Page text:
This history of confrontation, conquest, and colonization might suggest that volume four is primarily concerned with clashes between the various peoples and civilizations that make up our world. And it does seem that for one reason or another, conflict and what sets different peoples apart tends to attract more attention than co-operation and what we have in common. To many observers, the various comings together of the ‘West and the rest’ are defined by a recurring or ongoing series of confrontations and clashes; from the eleventh-century Crusades (1095-1291) through to the modern-day Huntingtonian ‘clash of civilizations’ being played out in the Middle East, Afghanistan, and beyond. But, as some of the works in volume four note, this preoccupation with clashes and confrontations obscures what many civilizations or socio-cultural groups share in common and sidelines centuries of migration and mingling, peaceful co-operation, cultural borrowing, and exchanges of ideas. There is much to be gained by directing greater attention toward what the ‘West and the rest’ have in common and have shared and shaped together. Western civilization and the myriad of other non-Western civilizations or cultural groupings have overlapped and freely borrowed from one another and share more in common than is generally acknowledged. Now more than ever there is a need for more attention to co-operation over conflict as we seek out opportunities for genuine inter-civilizational dialogue and greater shared understandings.


1 Kenneth Clark, Civilisation: a personal view (London: British Broadcasting Corporation and John Murray, 1969), 1.

2 Thomas Hobbes, Leviathan, ed. C.B. Macpherson (Harmondsworth: Penguin, [1651] 1985), 186.

3 Hobbes, Leviathan, 683.

4 Robert P. Kraynak, ‘Hobbes on Barbarism and Civilization’, Journal of Politics, 45:1 (1983), 90.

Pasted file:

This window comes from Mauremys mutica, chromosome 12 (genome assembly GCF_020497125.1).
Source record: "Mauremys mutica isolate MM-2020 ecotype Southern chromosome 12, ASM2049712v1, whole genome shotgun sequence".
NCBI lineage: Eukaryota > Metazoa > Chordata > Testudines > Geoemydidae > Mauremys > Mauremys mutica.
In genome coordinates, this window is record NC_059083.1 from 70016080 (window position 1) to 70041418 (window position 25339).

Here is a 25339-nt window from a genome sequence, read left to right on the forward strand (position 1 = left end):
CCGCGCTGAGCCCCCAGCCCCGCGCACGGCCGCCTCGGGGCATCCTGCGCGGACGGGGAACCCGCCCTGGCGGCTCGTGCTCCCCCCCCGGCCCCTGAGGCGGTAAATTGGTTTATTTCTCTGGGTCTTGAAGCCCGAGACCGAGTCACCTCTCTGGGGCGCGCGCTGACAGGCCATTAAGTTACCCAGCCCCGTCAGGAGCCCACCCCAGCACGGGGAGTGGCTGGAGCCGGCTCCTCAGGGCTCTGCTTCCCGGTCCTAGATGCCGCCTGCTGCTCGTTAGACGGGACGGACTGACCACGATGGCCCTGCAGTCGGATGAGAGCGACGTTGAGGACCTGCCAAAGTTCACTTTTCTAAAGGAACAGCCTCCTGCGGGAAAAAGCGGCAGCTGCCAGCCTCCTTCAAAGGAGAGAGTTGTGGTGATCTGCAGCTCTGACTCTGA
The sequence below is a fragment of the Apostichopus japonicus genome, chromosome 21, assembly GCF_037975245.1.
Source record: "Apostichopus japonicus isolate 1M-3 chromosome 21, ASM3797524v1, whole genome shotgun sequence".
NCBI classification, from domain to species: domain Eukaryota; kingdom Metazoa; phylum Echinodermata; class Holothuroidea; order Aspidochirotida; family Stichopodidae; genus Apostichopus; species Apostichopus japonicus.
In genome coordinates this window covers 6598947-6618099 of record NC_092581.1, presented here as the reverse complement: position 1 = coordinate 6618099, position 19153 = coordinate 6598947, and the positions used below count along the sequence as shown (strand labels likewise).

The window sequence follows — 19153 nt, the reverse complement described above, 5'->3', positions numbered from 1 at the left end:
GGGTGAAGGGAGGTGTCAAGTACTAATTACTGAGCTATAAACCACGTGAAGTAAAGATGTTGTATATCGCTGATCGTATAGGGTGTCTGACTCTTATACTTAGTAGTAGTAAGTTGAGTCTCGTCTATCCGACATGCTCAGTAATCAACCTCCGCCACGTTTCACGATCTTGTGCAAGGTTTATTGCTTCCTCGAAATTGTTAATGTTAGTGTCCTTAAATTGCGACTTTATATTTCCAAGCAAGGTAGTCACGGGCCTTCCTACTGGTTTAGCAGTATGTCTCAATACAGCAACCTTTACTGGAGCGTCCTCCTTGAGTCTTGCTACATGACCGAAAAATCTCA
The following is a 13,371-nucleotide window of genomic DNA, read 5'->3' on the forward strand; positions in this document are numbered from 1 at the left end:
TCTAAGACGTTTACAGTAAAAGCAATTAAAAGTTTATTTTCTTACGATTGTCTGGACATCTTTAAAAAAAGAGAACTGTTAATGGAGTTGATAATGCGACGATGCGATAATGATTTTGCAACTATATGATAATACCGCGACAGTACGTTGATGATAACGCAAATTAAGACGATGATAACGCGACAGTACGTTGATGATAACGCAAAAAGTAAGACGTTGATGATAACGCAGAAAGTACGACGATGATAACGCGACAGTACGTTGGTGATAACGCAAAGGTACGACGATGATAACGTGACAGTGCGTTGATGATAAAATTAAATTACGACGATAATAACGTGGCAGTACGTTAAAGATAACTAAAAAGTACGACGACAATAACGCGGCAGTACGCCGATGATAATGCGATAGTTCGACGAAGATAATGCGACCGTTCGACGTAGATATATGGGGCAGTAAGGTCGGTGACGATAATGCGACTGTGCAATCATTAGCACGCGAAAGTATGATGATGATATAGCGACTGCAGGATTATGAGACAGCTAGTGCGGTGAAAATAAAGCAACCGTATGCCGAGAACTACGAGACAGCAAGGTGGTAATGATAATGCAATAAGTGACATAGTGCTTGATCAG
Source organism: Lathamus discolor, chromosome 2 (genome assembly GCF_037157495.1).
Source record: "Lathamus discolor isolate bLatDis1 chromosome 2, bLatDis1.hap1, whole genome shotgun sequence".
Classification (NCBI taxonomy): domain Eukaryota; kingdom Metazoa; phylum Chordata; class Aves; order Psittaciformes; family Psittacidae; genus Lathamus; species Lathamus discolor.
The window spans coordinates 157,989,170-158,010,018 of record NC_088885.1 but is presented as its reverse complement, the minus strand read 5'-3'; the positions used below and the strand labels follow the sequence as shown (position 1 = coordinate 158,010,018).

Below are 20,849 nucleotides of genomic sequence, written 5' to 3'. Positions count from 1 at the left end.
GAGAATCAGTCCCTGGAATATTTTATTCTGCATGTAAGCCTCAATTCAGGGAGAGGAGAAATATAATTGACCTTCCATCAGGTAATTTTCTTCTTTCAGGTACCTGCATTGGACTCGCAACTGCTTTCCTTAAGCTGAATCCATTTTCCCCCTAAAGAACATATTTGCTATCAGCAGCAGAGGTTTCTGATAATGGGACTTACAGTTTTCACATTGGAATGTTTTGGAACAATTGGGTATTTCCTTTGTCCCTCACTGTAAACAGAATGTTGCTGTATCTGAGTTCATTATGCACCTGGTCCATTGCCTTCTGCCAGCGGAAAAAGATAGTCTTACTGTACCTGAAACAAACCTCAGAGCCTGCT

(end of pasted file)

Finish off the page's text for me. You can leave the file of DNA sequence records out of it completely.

5 Friedrich von Schiller, ‘The Nature and Value of Universal History: An Inaugural Lecture [1789]’, History and Theory, 11:3 (1972): 329.

6 See Brett Bowden, The Empire of Civilization: The Evolution of an Imperial Idea (Chicago and London: University of Chicago Press, 2009).

7 Emile Benveniste, ‘Civilization: A Contribution to the History of the Word’, in Problems in general Linguistics, trans. Mary Elizabeth Meek (Coral Gables, FL: University of Miami Press, 1971), 289.

8 Wolf Schäfer, ‘Global Civilization and Local Cultures: A Crude Look at the Whole’, International Sociology, 16:3 (2001): 302.

9 Samuel P. Huntington, ‘The Clash of Civilisations?’, Foreign Affairs, 72:3 (1993): 22-49; Samuel P. Huntington, The Clash of Civilisations and the Remaking of World Order (London: Touchstone Books, 1998).

10 U.S. President George W. Bush, Address to a Joint Session of Congress and the American People, September 20, 2001 http://www.whitehouse.gov/news/releases/2001/09/20010920-8.html. Emphasis added.

11 See for instance, Roger Scruton, The West and the Rest: Globalization and the Terrorist Threat (London and New York: Continuum, 2002). Similar terminology to the ‘West and the rest’ has been used earlier by the anthropologist Marshall Sahlins, and the historian Arnold J. Toynbee, see especially his 1952 BBC Reith Lectures, The World and the West (London: Oxford University Press, 1953).